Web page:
In 1980, framing research continued to focus on message structure. Gitlin (Gitlin, 2000: 7) began this discussion by stating that, “media frames are persistent patterns of cognition, interpretation, and presentation of selection, emphasis and exclusion, by which symbol handlers routinely organize discourse, whether verbal or visual”. Frames make it possible for journalists to deal with large amounts of information fast and package it for easy consumption by audiences to interpret events (Gitlin, 2000). A decade later, Gamson (Gamson, 2012) continued his earlier work of tracking prevalent frames in society throughout time by describing framing as the way in which people construct meaning as a series of parallel stories where patterns emerge through looking at different issues. So, when we label these issues is when framing occurs and these labels are a way for supporters to battle on a specific issue domain (Gamson, 2012). This belief is generated from the idea that journalists contribute to their own frames, and it is when the story begins that the frame begins.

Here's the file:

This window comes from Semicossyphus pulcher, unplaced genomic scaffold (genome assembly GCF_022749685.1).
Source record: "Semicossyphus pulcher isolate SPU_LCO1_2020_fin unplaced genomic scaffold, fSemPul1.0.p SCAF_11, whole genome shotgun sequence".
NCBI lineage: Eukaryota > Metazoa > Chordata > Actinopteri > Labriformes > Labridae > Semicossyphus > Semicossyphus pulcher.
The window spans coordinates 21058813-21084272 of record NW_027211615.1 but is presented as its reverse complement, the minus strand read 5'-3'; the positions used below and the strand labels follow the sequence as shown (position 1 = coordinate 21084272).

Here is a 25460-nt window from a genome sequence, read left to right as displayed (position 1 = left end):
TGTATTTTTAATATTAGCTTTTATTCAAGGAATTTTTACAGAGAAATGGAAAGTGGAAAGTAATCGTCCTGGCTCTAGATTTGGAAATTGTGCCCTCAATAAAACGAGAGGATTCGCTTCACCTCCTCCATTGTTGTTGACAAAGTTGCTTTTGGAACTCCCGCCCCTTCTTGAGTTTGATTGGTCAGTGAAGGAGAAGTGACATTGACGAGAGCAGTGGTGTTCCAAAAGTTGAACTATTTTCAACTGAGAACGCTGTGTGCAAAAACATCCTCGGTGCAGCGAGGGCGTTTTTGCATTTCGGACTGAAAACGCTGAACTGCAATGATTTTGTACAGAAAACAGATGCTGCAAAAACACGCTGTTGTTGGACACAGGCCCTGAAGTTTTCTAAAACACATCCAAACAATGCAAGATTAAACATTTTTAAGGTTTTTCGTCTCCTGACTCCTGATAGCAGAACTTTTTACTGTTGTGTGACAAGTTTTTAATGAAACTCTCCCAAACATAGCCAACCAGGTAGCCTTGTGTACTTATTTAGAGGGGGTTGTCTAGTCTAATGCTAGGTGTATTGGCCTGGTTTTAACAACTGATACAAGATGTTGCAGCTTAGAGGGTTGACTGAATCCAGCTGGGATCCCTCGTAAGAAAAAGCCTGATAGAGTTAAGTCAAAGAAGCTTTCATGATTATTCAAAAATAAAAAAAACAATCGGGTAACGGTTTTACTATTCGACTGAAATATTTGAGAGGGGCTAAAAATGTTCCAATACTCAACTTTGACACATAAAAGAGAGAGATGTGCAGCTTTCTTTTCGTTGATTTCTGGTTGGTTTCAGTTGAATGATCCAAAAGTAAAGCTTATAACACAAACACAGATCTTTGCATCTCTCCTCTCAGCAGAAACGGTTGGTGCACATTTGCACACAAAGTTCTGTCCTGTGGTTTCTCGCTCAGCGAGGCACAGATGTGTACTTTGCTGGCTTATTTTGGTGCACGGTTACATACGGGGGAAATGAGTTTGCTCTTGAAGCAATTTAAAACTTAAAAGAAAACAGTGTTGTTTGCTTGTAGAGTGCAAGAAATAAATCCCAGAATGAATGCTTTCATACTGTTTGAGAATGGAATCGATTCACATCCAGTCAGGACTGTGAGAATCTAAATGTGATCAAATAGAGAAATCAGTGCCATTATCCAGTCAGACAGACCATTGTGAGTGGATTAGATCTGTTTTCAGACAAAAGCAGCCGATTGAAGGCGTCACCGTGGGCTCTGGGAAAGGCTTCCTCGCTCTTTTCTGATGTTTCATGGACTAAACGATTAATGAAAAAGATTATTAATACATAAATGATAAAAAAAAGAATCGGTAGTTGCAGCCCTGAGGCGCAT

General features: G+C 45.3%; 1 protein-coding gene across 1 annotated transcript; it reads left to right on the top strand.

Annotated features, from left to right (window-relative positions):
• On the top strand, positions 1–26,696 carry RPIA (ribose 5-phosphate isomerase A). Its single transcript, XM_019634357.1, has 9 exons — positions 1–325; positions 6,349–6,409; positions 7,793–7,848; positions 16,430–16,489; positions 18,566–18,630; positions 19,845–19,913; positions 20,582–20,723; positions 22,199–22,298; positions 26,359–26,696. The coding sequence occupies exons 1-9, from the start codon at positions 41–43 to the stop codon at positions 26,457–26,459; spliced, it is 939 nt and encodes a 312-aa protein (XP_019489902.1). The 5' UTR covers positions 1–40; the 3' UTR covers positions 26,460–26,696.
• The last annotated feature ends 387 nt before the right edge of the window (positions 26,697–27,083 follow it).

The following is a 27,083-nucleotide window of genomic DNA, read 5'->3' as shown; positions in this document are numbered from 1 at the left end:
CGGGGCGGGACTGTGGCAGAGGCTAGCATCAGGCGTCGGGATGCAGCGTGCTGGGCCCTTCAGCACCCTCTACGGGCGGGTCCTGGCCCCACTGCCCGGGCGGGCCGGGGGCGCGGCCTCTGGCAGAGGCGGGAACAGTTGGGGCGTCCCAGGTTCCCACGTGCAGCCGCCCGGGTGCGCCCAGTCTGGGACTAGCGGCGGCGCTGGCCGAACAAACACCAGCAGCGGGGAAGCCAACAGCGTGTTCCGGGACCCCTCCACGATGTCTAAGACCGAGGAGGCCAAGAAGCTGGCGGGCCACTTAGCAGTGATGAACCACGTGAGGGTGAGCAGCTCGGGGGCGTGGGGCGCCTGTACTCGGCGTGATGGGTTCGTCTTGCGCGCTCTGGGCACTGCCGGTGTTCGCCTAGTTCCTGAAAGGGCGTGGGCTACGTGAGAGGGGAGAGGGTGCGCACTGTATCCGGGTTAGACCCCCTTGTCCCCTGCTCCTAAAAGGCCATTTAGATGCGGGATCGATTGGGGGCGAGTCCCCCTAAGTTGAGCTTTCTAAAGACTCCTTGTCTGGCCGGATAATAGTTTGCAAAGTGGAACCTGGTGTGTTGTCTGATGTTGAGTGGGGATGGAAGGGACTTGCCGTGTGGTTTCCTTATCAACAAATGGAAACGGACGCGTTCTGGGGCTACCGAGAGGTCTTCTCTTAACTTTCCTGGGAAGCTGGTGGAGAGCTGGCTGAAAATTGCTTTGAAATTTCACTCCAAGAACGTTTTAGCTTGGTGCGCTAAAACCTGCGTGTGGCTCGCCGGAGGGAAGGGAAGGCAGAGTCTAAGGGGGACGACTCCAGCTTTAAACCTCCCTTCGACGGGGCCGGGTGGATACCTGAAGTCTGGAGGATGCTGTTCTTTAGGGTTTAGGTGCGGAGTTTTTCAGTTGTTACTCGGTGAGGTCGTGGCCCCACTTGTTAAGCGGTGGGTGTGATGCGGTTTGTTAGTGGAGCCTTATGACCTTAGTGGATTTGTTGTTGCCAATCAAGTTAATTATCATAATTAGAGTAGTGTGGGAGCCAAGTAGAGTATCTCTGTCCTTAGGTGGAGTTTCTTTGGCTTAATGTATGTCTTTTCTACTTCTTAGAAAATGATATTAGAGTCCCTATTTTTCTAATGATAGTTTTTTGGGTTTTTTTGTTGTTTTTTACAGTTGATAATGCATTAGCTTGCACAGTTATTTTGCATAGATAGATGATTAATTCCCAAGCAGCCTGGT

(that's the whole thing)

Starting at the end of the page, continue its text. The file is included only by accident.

The theory of agenda setting takes into account several different definitions of framing when defining the underpinnings of the theory. There are four dimensions of frames that further help elaborate the McCombs and Shaw aspect of framing. The first dimension, subtopics, deal with issue attributes which serve as the independent variable in second level agenda setting (McCombs, Shaw, & Weaver, 2017). Many scholars disagree with this notion. Many believe that there is more than just accessibility of the story as the sole mechanism (Scheufele, 2000). Similarly, Prospect Theory presents comparable information through different frames (Tversky, 2014). These attributes are subtopics within a specific issue. The attributes, or frames, compete with each other for attention of the audience. The prevailing frame will be the mechanism that has the potential to influence. Framing mechanisms gives an emphasis to topics in the media (McCombs, Shaw, & Weaver, 2017). The affective dimension shows the affective aspect of news so, the public’s emotional response in terms of a result of media coverage (McCombs, Shaw, & Weaver, 2017). The cognitive dimension is the last dimension discussed. This dimension is derived from two ideas. First, there needs to be a problematic situation, which is explanatory of the meaning equivalence between media and the audience (Edelstein, Ito, & Kepplinger, 2009). Next, there is either episodic or thematic framing. Episodic framing refers to specific events or cases, while thematic framing refers to the placement of an issue in some general context (Iyengar, 2011). Through defining these different aspects of framing, McCombs and Shaw developed the second level to agenda setting which states that depending on how an issue is presented in the media, it can be linked to public opinion (McCombs, Shaw, & Weaver, 2017). This is not done by selection of stories, but how